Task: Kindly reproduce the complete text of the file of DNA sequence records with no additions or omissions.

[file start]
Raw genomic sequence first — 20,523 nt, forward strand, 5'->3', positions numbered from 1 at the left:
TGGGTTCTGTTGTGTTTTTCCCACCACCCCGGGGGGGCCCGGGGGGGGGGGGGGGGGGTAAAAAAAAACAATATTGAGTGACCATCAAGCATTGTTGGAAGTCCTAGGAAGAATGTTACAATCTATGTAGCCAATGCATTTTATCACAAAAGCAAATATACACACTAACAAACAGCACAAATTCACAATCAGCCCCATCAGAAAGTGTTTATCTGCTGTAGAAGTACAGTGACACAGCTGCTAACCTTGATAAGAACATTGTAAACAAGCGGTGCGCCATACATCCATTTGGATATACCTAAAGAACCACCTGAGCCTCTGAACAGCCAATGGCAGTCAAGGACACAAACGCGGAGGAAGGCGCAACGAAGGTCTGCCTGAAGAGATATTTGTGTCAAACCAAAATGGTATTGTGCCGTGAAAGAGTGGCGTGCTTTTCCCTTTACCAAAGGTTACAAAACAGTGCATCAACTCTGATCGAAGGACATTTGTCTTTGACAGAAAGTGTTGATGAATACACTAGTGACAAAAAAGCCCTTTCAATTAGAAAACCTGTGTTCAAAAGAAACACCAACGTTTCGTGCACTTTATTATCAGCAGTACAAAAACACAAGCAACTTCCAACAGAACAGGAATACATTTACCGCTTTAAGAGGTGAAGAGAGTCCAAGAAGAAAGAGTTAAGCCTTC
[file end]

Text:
Raw genomic sequence first — 20,523 nt, forward strand, 5'->3', positions numbered from 1 at the left:
TGGGTTCTGTTGTGTTTTTCCCACCACCCCGGGGGGGCCCGGGGGGGGGGGGGGGGGGTAAAAAAAAACAATATTGAGTGACCATCAAGCATTGTTGGAAGTCCTAGGAAGAATGTTACAATCTATGTAGCCAATGCATTTTATCACAAAAGCAAATATACACACTAACAAACAGCACAAATTCACAATCAGCCCCATCAGAAAGTGTTTATCTGCTGTAGAAGTACAGTGACACAGCTGCTAACCTTGATAAGAACATTGTAAACAAGCGGTGCGCCATACATCCATTTGGATATACCTAAAGAACCACCTGAGCCTCTGAACAGCCAATGGCAGTCAAGGACACAAACGCGGAGGAAGGCGCAACGAAGGTCTGCCTGAAGAGATATTTGTGTCAAACCAAAATGGTATTGTGCCGTGAAAGAGTGGCGTGCTTTTCCCTTTACCAAAGGTTACAAAACAGTGCATCAACTCTGATCGAAGGACATTTGTCTTTGACAGAAAGTGTTGATGAATACACTAGTGACAAAAAAGCCCTTTCAATTAGAAAACCTGTGTTCAAAAGAAACACCAACGTTTCGTGCACTTTATTATCAGCAGTACAAAAACACAAGCAACTTCCAACAGAACAGGAATACATTTACCGCTTTAAGAGGTGAAGAGAGTCCAAGAAGAAAGAGTTAAGCCTTC